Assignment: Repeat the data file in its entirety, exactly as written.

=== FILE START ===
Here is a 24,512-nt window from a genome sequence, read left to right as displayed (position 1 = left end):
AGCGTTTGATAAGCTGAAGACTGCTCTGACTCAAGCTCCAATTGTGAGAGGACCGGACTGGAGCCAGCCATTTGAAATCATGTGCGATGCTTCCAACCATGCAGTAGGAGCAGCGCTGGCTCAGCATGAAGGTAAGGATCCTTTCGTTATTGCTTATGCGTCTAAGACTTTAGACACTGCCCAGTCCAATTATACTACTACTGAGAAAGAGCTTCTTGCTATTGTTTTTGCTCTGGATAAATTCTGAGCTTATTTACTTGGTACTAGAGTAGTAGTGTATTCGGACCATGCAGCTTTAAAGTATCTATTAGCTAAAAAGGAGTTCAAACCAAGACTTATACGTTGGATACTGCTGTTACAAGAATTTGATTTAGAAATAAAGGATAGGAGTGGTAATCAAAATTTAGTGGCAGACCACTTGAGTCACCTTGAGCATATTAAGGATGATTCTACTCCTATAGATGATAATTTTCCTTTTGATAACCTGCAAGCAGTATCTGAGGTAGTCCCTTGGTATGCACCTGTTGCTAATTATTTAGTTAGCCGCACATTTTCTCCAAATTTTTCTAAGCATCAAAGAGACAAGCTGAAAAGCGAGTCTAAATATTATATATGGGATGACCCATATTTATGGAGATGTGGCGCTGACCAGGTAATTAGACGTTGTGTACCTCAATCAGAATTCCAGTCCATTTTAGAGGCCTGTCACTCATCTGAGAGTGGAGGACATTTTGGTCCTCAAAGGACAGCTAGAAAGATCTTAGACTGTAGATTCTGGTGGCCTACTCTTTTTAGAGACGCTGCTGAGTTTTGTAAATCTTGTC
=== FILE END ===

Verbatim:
Here is a 24,512-nt window from a genome sequence, read left to right as displayed (position 1 = left end):
AGCGTTTGATAAGCTGAAGACTGCTCTGACTCAAGCTCCAATTGTGAGAGGACCGGACTGGAGCCAGCCATTTGAAATCATGTGCGATGCTTCCAACCATGCAGTAGGAGCAGCGCTGGCTCAGCATGAAGGTAAGGATCCTTTCGTTATTGCTTATGCGTCTAAGACTTTAGACACTGCCCAGTCCAATTATACTACTACTGAGAAAGAGCTTCTTGCTATTGTTTTTGCTCTGGATAAATTCTGAGCTTATTTACTTGGTACTAGAGTAGTAGTGTATTCGGACCATGCAGCTTTAAAGTATCTATTAGCTAAAAAGGAGTTCAAACCAAGACTTATACGTTGGATACTGCTGTTACAAGAATTTGATTTAGAAATAAAGGATAGGAGTGGTAATCAAAATTTAGTGGCAGACCACTTGAGTCACCTTGAGCATATTAAGGATGATTCTACTCCTATAGATGATAATTTTCCTTTTGATAACCTGCAAGCAGTATCTGAGGTAGTCCCTTGGTATGCACCTGTTGCTAATTATTTAGTTAGCCGCACATTTTCTCCAAATTTTTCTAAGCATCAAAGAGACAAGCTGAAAAGCGAGTCTAAATATTATATATGGGATGACCCATATTTATGGAGATGTGGCGCTGACCAGGTAATTAGACGTTGTGTACCTCAATCAGAATTCCAGTCCATTTTAGAGGCCTGTCACTCATCTGAGAGTGGAGGACATTTTGGTCCTCAAAGGACAGCTAGAAAGATCTTAGACTGTAGATTCTGGTGGCCTACTCTTTTTAGAGACGCTGCTGAGTTTTGTAAATCTTGTC